The short flight on the tiny 8 person Cesna from St. Louis to Kirksville touched down hard and bumped along the run way towards a small building. The co-pilot turned around in his seat with a big smile and said “welcome to Kirksville.” The countryside that I had seen from the air was a maze of rolling crop and grazing fields, separated by vast swaths of timber – turkey country. My good buddy Hunter was waiting in his truck as I collected my bag and made my way out of the airport terminal. After a quick handshake and back slap, we were on our way down the road to roost some turkeys for the next morning.
For the next four days, I received a crash course in Hillbilly 101 as we called to turkeys, hunted for mushrooms, drank around the campfire and pulled off ticks. Life in Missouri is simple. Work hard, go hunting, help each other, and then go hunting again. I was overwhelmed with the hospitality of Hunter and the folks that he introduced me to. My goal for the trip was to shoot a mature Eastern tom, and as any turkey hunter will tell you, the best laid plans often go awry. For the first two days we hunted our tails off and danced the dance of sitting, calling, and stalking pressured turkeys. We had a couple of close calls, but luck was not on our side.
Our patience was finally rewarded on day three when we found a strutting tom in the back corner of a large field with a small flock of hens. He was clearly a dominant bird who showed off for his harem. After watching him for a few moments through the binoculars, Hunter broke out his strutting gobbler decoy, and we belly crawled about 300 yards across the field behind the decoy. The male bird was pretty upset that our decoy would have the audacity to try and steal his ladies, and he half strutted half ran his way across 400 yards to let us know his displeasure. When he made it to 45 yards out, I peaked my shotgun out from behind the decoy, calmed my breathing while picking a spot on his wobbles, and squeezed off a shot. When the smoke cleared, I ran up to find a beautiful specimen of an Eastern turkey and my feet. I could hardly believe what had just happened. With a quick prayer of thanks, we tagged the bird and admired his spurs, beard, and iridescent plumage. For two days our patience and positive outlooks were tested, and to be honest, doubt had begun to creep into my mind that third morning. But with persistence, a good hunting buddy, and a little bit of luck, everything came together.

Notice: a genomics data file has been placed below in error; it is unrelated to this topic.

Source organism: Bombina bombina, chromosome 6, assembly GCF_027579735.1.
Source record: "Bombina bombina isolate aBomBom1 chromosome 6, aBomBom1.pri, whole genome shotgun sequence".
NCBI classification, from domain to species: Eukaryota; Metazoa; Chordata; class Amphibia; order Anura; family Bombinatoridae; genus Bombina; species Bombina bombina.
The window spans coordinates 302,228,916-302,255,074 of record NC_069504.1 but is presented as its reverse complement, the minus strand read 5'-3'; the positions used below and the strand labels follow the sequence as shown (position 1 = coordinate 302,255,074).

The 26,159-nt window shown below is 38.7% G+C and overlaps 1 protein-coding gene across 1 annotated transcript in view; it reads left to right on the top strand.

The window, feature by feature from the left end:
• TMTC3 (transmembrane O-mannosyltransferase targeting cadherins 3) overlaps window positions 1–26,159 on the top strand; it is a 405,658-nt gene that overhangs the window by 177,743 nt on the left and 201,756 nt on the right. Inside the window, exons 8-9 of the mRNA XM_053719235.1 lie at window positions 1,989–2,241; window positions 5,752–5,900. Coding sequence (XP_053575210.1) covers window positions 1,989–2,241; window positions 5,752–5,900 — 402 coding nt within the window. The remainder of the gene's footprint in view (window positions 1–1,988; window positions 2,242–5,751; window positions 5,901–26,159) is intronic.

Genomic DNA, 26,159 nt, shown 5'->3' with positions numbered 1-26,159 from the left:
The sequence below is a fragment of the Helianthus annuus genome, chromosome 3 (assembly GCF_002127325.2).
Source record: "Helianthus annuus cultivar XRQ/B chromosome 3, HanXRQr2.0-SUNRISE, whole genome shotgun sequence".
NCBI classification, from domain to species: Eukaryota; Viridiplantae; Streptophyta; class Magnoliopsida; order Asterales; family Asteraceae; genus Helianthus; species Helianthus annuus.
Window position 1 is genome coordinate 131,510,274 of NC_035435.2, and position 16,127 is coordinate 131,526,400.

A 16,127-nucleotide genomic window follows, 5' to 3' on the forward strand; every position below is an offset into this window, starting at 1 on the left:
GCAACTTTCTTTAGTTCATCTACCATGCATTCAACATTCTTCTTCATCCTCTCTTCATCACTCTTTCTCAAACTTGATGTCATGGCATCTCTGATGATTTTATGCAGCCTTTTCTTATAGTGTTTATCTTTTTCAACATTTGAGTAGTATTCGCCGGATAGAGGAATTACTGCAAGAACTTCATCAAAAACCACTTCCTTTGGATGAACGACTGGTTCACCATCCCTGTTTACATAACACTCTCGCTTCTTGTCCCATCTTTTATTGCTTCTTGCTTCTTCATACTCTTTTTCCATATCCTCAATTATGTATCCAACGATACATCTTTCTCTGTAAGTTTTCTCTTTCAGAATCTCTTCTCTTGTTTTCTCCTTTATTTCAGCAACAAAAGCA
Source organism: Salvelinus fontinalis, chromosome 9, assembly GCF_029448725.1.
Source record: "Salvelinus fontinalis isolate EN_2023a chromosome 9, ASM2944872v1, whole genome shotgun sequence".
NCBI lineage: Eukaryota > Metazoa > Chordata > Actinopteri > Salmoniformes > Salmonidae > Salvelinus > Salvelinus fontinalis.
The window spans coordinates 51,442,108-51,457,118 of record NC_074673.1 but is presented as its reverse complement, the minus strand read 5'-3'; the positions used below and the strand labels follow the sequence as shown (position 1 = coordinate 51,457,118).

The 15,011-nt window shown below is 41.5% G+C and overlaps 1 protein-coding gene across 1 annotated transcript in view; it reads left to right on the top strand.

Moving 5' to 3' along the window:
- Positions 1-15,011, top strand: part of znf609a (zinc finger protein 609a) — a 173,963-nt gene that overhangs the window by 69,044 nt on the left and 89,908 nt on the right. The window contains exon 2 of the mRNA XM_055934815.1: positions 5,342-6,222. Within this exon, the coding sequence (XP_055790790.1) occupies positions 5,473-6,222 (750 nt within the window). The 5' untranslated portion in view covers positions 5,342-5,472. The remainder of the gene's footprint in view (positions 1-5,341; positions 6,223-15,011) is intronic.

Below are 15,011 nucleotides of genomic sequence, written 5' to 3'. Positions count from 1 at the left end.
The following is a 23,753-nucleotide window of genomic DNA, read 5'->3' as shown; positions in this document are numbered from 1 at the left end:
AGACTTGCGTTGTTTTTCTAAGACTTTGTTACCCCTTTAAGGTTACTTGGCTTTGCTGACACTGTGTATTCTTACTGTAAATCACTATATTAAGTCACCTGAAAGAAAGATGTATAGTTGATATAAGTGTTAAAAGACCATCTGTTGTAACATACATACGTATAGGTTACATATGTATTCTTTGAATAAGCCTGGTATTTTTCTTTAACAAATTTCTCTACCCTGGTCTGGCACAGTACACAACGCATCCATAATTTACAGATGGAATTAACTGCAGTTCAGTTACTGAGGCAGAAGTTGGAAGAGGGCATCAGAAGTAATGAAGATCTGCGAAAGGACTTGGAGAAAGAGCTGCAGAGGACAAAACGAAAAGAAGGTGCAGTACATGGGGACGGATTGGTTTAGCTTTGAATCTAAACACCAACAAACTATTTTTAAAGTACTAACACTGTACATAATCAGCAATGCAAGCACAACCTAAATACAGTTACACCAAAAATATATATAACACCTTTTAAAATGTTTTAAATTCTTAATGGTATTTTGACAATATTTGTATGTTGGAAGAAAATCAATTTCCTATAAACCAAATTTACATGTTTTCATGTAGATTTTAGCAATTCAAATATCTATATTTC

The next morning, Hunter and I were back in the same area, looking for a bird for him to put a tag on. A morning rain foiled our initial setup, but birds started to pop up in the fields once it cleared. We glassed up a mature tom strutting on the tree line and after a quick stalk, Hunter also filled his tag. It was a surreal way to end my time in Missouri. There is no substitute for being in the field with a like minded hunting partner. Thanks to Hunter and all the fine folks I met while in Missouri. Between the hospitality of the people and the beauty of the countryside, I feel blessed to have experienced the best that Missouri has to offer.
Post Script ~ Although we were hunting as friends, Hunter spends most of his spring guiding for turkeys and fall guiding for waterfowl. He’s got years of experience and I learned a ton from hunting with him this week. If you are in the Midwest and looking to book a hunt, give Hunter Bender a shout. Another plug I want to throw out there is to Rick and Drake Morris at The Turkey Roost taxidermy shop. Hunter and I would spend the afternoon lounging around their taxidermy shop, laughing, talking hunting, and watching them work. If you are looking to have a turkey mounted, these guys have one numerous state and national awards and are the real deal.